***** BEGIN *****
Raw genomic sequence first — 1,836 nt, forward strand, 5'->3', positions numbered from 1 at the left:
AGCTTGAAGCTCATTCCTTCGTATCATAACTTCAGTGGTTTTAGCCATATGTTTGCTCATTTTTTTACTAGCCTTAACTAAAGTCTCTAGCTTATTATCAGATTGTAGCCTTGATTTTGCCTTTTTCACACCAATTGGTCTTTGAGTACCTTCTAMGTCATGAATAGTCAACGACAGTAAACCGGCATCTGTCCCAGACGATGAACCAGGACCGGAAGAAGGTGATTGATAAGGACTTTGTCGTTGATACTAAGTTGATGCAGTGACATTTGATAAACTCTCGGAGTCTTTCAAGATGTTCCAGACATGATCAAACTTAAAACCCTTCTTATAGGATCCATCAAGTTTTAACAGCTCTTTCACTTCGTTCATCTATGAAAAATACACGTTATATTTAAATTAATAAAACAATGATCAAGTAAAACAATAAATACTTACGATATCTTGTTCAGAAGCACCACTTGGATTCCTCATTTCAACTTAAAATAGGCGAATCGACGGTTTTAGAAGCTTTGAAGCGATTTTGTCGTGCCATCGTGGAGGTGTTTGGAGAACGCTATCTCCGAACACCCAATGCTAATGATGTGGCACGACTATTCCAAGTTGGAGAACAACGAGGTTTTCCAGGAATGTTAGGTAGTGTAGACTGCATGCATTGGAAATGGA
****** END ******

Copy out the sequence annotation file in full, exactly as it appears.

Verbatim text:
Raw genomic sequence first — 1,836 nt, forward strand, 5'->3', positions numbered from 1 at the left:
AGCTTGAAGCTCATTCCTTCGTATCATAACTTCAGTGGTTTTAGCCATATGTTTGCTCATTTTTTTACTAGCCTTAACTAAAGTCTCTAGCTTATTATCAGATTGTAGCCTTGATTTTGCCTTTTTCACACCAATTGGTCTTTGAGTACCTTCTAMGTCATGAATAGTCAACGACAGTAAACCGGCATCTGTCCCAGACGATGAACCAGGACCGGAAGAAGGTGATTGATAAGGACTTTGTCGTTGATACTAAGTTGATGCAGTGACATTTGATAAACTCTCGGAGTCTTTCAAGATGTTCCAGACATGATCAAACTTAAAACCCTTCTTATAGGATCCATCAAGTTTTAACAGCTCTTTCACTTCGTTCATCTATGAAAAATACACGTTATATTTAAATTAATAAAACAATGATCAAGTAAAACAATAAATACTTACGATATCTTGTTCAGAAGCACCACTTGGATTCCTCATTTCAACTTAAAATAGGCGAATCGACGGTTTTAGAAGCTTTGAAGCGATTTTGTCGTGCCATCGTGGAGGTGTTTGGAGAACGCTATCTCCGAACACCCAATGCTAATGATGTGGCACGACTATTCCAAGTTGGAGAACAACGAGGTTTTCCAGGAATGTTAGGTAGTGTAGACTGCATGCATTGGAAATGGA